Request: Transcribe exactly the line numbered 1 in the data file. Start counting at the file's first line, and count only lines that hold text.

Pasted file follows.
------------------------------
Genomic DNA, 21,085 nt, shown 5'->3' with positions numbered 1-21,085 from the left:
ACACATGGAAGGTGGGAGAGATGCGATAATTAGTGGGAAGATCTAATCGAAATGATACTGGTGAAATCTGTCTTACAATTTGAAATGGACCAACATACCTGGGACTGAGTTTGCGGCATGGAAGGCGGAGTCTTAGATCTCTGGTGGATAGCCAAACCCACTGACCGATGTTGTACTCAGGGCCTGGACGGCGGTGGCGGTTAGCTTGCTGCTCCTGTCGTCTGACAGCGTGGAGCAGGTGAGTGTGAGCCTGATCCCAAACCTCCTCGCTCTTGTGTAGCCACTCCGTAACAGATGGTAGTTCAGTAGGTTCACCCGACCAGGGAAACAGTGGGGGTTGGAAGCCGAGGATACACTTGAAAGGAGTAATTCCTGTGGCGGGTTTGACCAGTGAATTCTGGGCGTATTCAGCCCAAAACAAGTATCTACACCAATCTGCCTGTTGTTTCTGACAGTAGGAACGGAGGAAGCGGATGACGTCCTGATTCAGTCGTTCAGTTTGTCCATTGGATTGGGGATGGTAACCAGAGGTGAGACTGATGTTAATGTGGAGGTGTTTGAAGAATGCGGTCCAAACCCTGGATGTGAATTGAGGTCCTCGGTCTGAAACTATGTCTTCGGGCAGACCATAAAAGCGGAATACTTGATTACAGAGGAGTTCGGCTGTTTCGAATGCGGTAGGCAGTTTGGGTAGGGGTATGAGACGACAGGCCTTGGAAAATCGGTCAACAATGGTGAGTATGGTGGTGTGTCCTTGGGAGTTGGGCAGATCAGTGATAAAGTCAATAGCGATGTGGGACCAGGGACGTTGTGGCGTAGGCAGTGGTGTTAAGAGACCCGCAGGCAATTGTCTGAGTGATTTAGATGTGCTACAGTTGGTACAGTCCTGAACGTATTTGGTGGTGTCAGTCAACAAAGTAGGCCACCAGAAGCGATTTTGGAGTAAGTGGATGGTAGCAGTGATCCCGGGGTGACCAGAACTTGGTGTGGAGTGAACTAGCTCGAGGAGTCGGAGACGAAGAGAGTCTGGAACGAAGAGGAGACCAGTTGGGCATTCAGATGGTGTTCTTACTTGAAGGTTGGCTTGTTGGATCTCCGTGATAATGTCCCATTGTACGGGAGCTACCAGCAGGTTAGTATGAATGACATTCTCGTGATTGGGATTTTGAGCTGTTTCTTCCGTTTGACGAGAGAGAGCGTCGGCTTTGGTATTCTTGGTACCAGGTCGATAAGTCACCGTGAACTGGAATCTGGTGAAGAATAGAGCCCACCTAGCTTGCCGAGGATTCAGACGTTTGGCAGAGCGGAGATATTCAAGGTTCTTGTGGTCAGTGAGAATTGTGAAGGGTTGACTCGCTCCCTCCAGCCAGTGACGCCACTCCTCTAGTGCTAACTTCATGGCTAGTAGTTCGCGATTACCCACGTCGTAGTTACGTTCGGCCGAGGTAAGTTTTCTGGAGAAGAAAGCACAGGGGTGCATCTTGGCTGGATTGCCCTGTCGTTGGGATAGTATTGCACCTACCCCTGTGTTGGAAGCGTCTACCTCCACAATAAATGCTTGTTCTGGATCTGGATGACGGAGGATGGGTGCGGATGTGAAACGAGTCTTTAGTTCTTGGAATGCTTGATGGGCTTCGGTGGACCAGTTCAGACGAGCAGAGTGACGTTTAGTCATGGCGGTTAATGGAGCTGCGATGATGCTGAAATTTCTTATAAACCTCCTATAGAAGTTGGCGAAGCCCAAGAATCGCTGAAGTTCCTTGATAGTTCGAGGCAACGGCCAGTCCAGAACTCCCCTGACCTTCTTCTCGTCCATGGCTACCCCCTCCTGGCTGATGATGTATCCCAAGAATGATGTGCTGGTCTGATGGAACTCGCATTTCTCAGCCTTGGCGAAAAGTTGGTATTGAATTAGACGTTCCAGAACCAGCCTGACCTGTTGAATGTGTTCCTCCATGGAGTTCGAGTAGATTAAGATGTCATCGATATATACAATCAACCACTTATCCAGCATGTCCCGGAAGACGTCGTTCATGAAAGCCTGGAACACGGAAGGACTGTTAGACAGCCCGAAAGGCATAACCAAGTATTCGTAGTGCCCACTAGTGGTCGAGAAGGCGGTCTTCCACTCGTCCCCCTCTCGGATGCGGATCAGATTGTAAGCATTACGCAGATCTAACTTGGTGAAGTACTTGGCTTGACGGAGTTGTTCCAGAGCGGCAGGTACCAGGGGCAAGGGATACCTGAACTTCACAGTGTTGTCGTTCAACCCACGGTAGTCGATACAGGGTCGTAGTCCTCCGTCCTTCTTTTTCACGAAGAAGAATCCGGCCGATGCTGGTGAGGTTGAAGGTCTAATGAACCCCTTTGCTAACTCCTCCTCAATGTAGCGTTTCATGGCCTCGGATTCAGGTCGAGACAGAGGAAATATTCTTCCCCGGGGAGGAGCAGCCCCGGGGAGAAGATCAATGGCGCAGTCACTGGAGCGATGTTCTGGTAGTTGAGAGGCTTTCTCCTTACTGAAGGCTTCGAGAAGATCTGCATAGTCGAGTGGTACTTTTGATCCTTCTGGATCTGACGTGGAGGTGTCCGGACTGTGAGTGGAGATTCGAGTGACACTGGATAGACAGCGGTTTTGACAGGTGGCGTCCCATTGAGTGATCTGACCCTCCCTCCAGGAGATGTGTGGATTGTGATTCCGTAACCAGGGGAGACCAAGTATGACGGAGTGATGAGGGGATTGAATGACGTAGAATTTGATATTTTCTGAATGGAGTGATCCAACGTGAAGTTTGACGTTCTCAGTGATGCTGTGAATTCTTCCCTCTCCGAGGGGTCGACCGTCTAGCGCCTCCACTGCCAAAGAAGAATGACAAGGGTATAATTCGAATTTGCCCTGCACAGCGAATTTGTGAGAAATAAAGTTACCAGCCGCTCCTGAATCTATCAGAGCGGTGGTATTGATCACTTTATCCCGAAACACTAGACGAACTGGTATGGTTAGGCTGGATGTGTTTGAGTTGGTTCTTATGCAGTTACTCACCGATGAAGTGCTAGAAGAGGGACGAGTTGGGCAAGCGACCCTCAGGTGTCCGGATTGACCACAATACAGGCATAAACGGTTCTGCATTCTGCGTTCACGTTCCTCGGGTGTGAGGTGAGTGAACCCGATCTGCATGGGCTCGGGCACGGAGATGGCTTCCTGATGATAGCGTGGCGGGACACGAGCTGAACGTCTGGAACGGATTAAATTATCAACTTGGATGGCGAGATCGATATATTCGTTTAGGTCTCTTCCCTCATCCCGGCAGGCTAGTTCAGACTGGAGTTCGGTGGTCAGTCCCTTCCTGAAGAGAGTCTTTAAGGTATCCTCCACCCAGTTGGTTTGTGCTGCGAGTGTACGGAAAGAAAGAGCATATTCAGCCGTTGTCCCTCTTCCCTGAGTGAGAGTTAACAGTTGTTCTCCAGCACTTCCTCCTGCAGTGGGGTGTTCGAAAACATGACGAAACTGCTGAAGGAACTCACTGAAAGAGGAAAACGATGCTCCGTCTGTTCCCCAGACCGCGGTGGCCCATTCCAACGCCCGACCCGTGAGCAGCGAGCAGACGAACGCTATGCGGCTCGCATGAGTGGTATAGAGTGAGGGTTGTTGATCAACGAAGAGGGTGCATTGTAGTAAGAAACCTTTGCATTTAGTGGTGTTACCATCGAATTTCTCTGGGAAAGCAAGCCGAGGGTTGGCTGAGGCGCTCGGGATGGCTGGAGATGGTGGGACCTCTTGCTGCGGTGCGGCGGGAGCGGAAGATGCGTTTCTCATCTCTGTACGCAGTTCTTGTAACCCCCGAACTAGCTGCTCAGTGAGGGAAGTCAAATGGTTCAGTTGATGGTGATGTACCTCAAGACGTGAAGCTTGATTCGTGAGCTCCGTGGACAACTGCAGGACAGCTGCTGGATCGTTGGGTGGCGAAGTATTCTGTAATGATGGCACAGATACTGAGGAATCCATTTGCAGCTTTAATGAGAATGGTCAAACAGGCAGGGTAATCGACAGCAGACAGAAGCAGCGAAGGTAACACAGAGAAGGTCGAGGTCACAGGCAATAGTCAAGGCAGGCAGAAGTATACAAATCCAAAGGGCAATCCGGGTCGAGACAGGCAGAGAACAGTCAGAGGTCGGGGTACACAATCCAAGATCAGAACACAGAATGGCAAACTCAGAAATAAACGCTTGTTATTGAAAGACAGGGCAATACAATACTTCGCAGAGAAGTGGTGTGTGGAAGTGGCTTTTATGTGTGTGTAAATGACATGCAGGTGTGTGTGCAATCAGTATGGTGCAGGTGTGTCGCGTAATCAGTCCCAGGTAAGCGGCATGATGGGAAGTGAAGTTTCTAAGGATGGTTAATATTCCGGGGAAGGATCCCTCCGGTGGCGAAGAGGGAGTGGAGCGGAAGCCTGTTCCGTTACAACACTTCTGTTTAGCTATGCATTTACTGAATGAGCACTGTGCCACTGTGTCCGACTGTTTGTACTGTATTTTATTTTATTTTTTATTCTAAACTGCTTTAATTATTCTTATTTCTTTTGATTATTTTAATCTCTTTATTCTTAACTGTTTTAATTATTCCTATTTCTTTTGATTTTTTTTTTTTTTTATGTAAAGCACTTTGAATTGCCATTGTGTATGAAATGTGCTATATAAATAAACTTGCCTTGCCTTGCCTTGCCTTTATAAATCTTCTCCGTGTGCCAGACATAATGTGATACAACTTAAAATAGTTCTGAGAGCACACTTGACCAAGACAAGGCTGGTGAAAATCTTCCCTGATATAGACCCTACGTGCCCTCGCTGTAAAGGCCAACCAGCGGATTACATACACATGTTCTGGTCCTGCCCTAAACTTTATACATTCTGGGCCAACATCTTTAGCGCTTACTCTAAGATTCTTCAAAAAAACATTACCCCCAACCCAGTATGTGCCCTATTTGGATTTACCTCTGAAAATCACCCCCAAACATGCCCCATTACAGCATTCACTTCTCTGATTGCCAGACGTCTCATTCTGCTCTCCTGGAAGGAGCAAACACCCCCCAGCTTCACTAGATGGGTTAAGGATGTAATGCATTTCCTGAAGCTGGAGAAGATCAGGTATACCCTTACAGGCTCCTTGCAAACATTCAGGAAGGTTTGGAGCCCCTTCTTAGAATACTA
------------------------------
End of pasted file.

Genomic DNA, 21,085 nt, shown 5'->3' with positions numbered 1-21,085 from the left: